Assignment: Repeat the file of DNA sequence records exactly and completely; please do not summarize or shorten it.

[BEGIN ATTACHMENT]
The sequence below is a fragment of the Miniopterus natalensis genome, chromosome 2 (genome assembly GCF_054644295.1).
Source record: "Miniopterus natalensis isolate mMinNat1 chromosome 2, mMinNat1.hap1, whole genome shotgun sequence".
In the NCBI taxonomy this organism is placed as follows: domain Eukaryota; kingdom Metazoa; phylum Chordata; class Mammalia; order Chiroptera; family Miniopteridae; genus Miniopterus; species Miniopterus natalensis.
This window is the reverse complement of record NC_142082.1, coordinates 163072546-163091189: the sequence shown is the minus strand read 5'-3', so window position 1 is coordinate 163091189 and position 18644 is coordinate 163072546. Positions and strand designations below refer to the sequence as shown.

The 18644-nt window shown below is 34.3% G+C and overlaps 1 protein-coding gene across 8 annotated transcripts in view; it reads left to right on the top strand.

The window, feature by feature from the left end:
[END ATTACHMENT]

The sequence below is a fragment of the Miniopterus natalensis genome, chromosome 2 (genome assembly GCF_054644295.1).
Source record: "Miniopterus natalensis isolate mMinNat1 chromosome 2, mMinNat1.hap1, whole genome shotgun sequence".
In the NCBI taxonomy this organism is placed as follows: domain Eukaryota; kingdom Metazoa; phylum Chordata; class Mammalia; order Chiroptera; family Miniopteridae; genus Miniopterus; species Miniopterus natalensis.
This window is the reverse complement of record NC_142082.1, coordinates 163072546-163091189: the sequence shown is the minus strand read 5'-3', so window position 1 is coordinate 163091189 and position 18644 is coordinate 163072546. Positions and strand designations below refer to the sequence as shown.

The 18644-nt window shown below is 34.3% G+C and overlaps 1 protein-coding gene across 8 annotated transcripts in view; it reads left to right on the top strand.

The window, feature by feature from the left end: